Commissioner Professor McMillan can take you back to his pre-FOI activist days, Dr David Solomon found FOI in his in-tray while working for Prime Minister Whitlam, AGS CEO Ian Govey's first job in AGD was with the task force developing legislation, and Alan Rose was a member of that group while at PM&C, and later president of the ALRC at the time of the Open Government report in the mid nineties.
(While on memory lane I was at the Australian Embassy in Washington from 1973 to 1976 when US experience with FOI, pre and post Watergate, was something Canberra wanted to know more about as it wrestled with the unknown beast.)
Alan Rose said the culture change recognised as necessary since 1982 is still to arrive.
He evidenced this with a number of examples of personal experience and drew attention to the refusal of access to plans claimed to justify a grant to a car manufacturer, and what was put to the government by lobbyists. Rose emphasised that the object advanced in the 1995 ALRC report that government information is a national resource must be taken seriously. Census material for example. More creative minds could do more with it. Real time access was essential. The closed period for government information should be reduced to something like five years to let our Bill Gates and Steve Jobs see what they could do to fully utilise government information for the benefit of all.
FOI Commissioner Dr Popple gave a generally positive account of how things are working-access was easier and cheaper, most agencies were doing reasonably well and "people are generally aware of their rights." (It turns out this is a "feeling" not based on anything more that frequent references in the media-I don't think government has done anything on the demand side for yonks.) However issues concerning delay and the OAIC model both require attention. The OAIC has received 4194 applications from agencies for extension of time, and 285 complaints and 872 review applications, all far in excess of what was anticipated.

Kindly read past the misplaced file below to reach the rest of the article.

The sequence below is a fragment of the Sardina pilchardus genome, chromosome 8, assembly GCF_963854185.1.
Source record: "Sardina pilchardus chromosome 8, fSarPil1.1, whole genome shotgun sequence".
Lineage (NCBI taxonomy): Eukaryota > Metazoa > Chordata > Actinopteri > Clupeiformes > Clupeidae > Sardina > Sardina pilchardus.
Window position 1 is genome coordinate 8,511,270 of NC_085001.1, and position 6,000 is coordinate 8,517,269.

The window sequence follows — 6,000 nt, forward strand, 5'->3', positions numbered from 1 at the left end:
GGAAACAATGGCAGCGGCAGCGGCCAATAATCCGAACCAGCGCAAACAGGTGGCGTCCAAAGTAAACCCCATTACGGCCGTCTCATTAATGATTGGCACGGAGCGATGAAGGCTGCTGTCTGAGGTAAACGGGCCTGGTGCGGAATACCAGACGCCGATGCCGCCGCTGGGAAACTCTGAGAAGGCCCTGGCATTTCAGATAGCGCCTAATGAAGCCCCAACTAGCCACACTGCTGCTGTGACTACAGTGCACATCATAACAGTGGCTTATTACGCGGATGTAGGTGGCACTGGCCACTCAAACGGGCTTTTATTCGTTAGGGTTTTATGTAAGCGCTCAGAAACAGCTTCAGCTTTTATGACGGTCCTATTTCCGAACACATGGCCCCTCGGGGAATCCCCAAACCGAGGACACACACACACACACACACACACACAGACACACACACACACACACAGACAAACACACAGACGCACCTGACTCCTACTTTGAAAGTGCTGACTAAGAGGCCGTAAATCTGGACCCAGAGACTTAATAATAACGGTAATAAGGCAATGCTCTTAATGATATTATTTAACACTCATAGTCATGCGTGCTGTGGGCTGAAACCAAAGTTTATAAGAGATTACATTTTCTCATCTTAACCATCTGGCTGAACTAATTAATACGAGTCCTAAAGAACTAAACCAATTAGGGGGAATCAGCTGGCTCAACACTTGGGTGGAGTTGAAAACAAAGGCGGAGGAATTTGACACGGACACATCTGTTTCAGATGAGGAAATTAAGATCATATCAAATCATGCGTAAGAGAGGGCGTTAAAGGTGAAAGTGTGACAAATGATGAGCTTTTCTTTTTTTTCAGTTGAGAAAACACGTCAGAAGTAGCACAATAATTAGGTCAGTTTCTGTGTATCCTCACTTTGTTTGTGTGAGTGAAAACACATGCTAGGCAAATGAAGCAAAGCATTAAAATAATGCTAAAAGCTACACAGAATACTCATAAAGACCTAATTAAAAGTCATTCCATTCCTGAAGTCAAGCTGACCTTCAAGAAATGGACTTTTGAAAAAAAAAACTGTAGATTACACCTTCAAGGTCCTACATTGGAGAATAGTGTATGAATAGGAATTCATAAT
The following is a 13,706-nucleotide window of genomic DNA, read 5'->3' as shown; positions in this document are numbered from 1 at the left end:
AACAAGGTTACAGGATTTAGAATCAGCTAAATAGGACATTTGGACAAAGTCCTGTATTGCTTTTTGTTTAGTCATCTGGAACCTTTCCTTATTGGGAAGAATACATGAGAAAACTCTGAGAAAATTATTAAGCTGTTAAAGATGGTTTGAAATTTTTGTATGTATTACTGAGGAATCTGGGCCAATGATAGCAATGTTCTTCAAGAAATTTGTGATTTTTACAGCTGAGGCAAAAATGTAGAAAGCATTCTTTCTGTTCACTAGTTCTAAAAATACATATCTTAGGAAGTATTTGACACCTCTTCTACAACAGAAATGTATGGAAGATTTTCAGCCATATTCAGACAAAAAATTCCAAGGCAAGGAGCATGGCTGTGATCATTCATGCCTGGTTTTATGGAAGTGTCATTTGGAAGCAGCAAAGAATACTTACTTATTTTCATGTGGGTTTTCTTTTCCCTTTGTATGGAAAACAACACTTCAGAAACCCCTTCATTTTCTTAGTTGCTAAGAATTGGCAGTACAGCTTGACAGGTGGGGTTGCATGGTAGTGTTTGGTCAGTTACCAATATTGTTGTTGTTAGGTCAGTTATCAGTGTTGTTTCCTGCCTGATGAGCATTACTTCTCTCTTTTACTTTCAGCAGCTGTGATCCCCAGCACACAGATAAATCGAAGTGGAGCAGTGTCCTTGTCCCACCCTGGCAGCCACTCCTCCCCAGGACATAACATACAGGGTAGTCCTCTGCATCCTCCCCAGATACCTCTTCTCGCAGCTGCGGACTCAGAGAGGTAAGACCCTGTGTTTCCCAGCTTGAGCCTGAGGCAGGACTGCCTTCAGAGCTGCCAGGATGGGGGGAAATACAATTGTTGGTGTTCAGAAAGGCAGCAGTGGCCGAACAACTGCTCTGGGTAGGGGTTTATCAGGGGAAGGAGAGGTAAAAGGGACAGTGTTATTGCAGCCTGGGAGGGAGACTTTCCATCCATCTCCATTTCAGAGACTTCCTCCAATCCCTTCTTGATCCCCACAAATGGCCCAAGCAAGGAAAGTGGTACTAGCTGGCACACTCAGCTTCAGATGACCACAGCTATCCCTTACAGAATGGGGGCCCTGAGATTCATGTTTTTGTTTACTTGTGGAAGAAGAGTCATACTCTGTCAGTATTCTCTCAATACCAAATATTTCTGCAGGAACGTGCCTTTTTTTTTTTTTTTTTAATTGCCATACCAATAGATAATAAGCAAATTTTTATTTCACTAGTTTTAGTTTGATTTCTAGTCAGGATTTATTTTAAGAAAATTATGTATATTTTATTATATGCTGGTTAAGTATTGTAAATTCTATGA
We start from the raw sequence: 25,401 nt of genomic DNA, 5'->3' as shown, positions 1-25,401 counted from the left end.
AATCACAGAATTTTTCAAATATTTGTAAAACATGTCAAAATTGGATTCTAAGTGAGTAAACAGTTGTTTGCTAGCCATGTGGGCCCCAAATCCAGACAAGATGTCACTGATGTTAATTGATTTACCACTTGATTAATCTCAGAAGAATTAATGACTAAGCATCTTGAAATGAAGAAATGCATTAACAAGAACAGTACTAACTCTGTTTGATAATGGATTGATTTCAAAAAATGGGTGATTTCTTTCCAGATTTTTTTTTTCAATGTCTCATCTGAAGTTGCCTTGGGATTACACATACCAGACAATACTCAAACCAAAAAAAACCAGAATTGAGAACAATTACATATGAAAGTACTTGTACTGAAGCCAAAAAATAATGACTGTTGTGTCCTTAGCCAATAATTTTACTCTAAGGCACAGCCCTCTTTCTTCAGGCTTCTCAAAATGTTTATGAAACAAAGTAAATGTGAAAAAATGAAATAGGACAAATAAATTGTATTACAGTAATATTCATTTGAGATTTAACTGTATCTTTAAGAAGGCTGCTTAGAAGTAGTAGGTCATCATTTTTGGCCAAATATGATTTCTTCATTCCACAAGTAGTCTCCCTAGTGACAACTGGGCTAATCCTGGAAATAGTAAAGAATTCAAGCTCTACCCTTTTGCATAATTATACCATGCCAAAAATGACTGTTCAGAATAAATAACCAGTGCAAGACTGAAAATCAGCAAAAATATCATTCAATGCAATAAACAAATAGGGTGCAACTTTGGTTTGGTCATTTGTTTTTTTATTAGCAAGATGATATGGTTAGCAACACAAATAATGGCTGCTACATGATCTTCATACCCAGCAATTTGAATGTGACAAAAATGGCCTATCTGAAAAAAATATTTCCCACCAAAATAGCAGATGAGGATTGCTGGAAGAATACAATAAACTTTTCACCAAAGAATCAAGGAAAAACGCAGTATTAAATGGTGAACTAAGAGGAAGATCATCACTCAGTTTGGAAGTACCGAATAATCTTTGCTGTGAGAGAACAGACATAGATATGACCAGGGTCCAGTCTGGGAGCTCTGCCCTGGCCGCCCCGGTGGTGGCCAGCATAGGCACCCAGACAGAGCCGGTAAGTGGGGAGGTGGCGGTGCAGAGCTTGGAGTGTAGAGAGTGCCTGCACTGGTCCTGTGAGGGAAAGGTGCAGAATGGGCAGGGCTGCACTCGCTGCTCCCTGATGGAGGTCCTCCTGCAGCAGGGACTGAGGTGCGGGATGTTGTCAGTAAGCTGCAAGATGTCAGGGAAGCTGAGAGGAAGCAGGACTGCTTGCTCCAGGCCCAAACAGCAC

Former Queensland Information Commissioner Julie Kinross provided a global perspective, noting in particular the rights focus clearly driving developments elsewhere, but barely heard here, and other forces at work promoting transparency including anti-corruption, environmental concerns, accountability and development assistance, and technology. Kinross highlighted the absence of any regional Asia Pacific right to information activity of the kind obvious in Europe, Latin America and other regions. Australia was well placed to play a role in this. (Why was I thinking about the OGP at this stage?)
Professor McMillan spoke of the broadening information agenda and the need for a new open government policy framework. Roxanne Missingham, the former Parliamentary Librarian now in a similar position at ANU provided reasons for some urgency in this citing the dramatic decline in government publications listed in the National Bibliographic Database, and the limited retention of history (including government policy documents over time) on the National Library's Pandora system. She gave a spirited account of why leaving agencies to their own devices in this area was a grave error. And gave short shrift to copyright laws created in another era that are holding us back.
As to me, I had 10 minutes for Leading Cases?
Stephanie Forgie and Michael McKinnon should know I was only joking.
My notes, should you be interested-and it's not a list of leading cases.
Leading cases ?